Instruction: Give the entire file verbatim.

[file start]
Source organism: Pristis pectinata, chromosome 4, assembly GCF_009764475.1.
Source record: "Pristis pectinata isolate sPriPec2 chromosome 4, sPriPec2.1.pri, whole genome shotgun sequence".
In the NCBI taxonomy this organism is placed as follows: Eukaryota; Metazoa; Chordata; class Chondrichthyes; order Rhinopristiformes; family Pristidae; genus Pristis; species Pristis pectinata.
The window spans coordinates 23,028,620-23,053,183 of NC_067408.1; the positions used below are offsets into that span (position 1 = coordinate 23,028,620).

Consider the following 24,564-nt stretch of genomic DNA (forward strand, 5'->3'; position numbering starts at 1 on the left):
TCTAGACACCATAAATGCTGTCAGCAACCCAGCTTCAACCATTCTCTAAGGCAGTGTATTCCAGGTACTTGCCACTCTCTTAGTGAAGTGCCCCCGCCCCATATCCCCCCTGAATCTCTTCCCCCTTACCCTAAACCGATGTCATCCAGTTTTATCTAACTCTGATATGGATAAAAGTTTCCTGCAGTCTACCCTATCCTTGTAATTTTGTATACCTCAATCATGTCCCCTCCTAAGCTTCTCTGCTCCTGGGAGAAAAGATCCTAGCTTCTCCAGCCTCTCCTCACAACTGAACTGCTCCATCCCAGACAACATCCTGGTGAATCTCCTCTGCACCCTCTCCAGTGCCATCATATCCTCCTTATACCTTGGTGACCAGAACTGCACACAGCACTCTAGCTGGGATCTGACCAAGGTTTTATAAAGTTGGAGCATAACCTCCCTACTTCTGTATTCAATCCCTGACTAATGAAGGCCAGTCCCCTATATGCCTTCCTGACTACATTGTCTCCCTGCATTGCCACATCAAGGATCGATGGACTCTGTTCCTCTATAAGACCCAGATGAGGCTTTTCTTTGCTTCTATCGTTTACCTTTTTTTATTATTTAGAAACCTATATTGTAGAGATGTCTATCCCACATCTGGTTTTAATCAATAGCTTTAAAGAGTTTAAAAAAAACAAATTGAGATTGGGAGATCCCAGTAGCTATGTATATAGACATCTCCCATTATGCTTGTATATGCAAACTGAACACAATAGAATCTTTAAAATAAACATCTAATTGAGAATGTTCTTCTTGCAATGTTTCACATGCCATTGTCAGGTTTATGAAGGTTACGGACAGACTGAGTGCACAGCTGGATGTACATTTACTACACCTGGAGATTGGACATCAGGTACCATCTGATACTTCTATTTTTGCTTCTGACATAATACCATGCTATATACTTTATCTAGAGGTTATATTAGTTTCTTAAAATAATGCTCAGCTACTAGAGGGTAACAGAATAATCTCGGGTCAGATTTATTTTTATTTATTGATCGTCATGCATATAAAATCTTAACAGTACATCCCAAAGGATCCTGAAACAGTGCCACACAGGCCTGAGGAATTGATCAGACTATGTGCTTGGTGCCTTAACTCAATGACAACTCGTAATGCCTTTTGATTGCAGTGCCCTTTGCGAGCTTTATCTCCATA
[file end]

Source organism: Pristis pectinata, chromosome 4, assembly GCF_009764475.1.
Source record: "Pristis pectinata isolate sPriPec2 chromosome 4, sPriPec2.1.pri, whole genome shotgun sequence".
In the NCBI taxonomy this organism is placed as follows: Eukaryota; Metazoa; Chordata; class Chondrichthyes; order Rhinopristiformes; family Pristidae; genus Pristis; species Pristis pectinata.
The window spans coordinates 23,028,620-23,053,183 of NC_067408.1; the positions used below are offsets into that span (position 1 = coordinate 23,028,620).

Consider the following 24,564-nt stretch of genomic DNA (forward strand, 5'->3'; position numbering starts at 1 on the left):
TCTAGACACCATAAATGCTGTCAGCAACCCAGCTTCAACCATTCTCTAAGGCAGTGTATTCCAGGTACTTGCCACTCTCTTAGTGAAGTGCCCCCGCCCCATATCCCCCCTGAATCTCTTCCCCCTTACCCTAAACCGATGTCATCCAGTTTTATCTAACTCTGATATGGATAAAAGTTTCCTGCAGTCTACCCTATCCTTGTAATTTTGTATACCTCAATCATGTCCCCTCCTAAGCTTCTCTGCTCCTGGGAGAAAAGATCCTAGCTTCTCCAGCCTCTCCTCACAACTGAACTGCTCCATCCCAGACAACATCCTGGTGAATCTCCTCTGCACCCTCTCCAGTGCCATCATATCCTCCTTATACCTTGGTGACCAGAACTGCACACAGCACTCTAGCTGGGATCTGACCAAGGTTTTATAAAGTTGGAGCATAACCTCCCTACTTCTGTATTCAATCCCTGACTAATGAAGGCCAGTCCCCTATATGCCTTCCTGACTACATTGTCTCCCTGCATTGCCACATCAAGGATCGATGGACTCTGTTCCTCTATAAGACCCAGATGAGGCTTTTCTTTGCTTCTATCGTTTACCTTTTTTTATTATTTAGAAACCTATATTGTAGAGATGTCTATCCCACATCTGGTTTTAATCAATAGCTTTAAAGAGTTTAAAAAAAACAAATTGAGATTGGGAGATCCCAGTAGCTATGTATATAGACATCTCCCATTATGCTTGTATATGCAAACTGAACACAATAGAATCTTTAAAATAAACATCTAATTGAGAATGTTCTTCTTGCAATGTTTCACATGCCATTGTCAGGTTTATGAAGGTTACGGACAGACTGAGTGCACAGCTGGATGTACATTTACTACACCTGGAGATTGGACATCAGGTACCATCTGATACTTCTATTTTTGCTTCTGACATAATACCATGCTATATACTTTATCTAGAGGTTATATTAGTTTCTTAAAATAATGCTCAGCTACTAGAGGGTAACAGAATAATCTCGGGTCAGATTTATTTTTATTTATTGATCGTCATGCATATAAAATCTTAACAGTACATCCCAAAGGATCCTGAAACAGTGCCACACAGGCCTGAGGAATTGATCAGACTATGTGCTTGGTGCCTTAACTCAATGACAACTCGTAATGCCTTTTGATTGCAGTGCCCTTTGCGAGCTTTATCTCCATA